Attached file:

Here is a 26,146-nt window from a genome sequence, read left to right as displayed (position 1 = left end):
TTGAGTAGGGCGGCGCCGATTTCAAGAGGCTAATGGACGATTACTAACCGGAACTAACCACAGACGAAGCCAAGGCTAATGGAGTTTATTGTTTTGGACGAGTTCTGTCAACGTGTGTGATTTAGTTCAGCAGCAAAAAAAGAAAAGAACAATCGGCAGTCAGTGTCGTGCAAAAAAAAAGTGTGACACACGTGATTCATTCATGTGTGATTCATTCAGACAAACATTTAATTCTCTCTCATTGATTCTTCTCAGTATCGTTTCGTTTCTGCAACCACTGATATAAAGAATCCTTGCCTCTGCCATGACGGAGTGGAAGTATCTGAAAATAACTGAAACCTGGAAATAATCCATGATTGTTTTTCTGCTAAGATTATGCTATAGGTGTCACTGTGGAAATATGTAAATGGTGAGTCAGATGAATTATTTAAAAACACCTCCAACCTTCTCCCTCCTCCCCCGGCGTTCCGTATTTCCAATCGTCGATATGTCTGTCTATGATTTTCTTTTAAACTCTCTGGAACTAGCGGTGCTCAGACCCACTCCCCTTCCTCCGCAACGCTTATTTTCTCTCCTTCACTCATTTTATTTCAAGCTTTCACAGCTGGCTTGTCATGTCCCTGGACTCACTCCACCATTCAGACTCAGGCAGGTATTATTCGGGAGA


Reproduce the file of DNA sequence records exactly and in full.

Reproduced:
Here is a 26,146-nt window from a genome sequence, read left to right as displayed (position 1 = left end):
TTGAGTAGGGCGGCGCCGATTTCAAGAGGCTAATGGACGATTACTAACCGGAACTAACCACAGACGAAGCCAAGGCTAATGGAGTTTATTGTTTTGGACGAGTTCTGTCAACGTGTGTGATTTAGTTCAGCAGCAAAAAAAGAAAAGAACAATCGGCAGTCAGTGTCGTGCAAAAAAAAAGTGTGACACACGTGATTCATTCATGTGTGATTCATTCAGACAAACATTTAATTCTCTCTCATTGATTCTTCTCAGTATCGTTTCGTTTCTGCAACCACTGATATAAAGAATCCTTGCCTCTGCCATGACGGAGTGGAAGTATCTGAAAATAACTGAAACCTGGAAATAATCCATGATTGTTTTTCTGCTAAGATTATGCTATAGGTGTCACTGTGGAAATATGTAAATGGTGAGTCAGATGAATTATTTAAAAACACCTCCAACCTTCTCCCTCCTCCCCCGGCGTTCCGTATTTCCAATCGTCGATATGTCTGTCTATGATTTTCTTTTAAACTCTCTGGAACTAGCGGTGCTCAGACCCACTCCCCTTCCTCCGCAACGCTTATTTTCTCTCCTTCACTCATTTTATTTCAAGCTTTCACAGCTGGCTTGTCATGTCCCTGGACTCACTCCACCATTCAGACTCAGGCAGGTATTATTCGGGAGA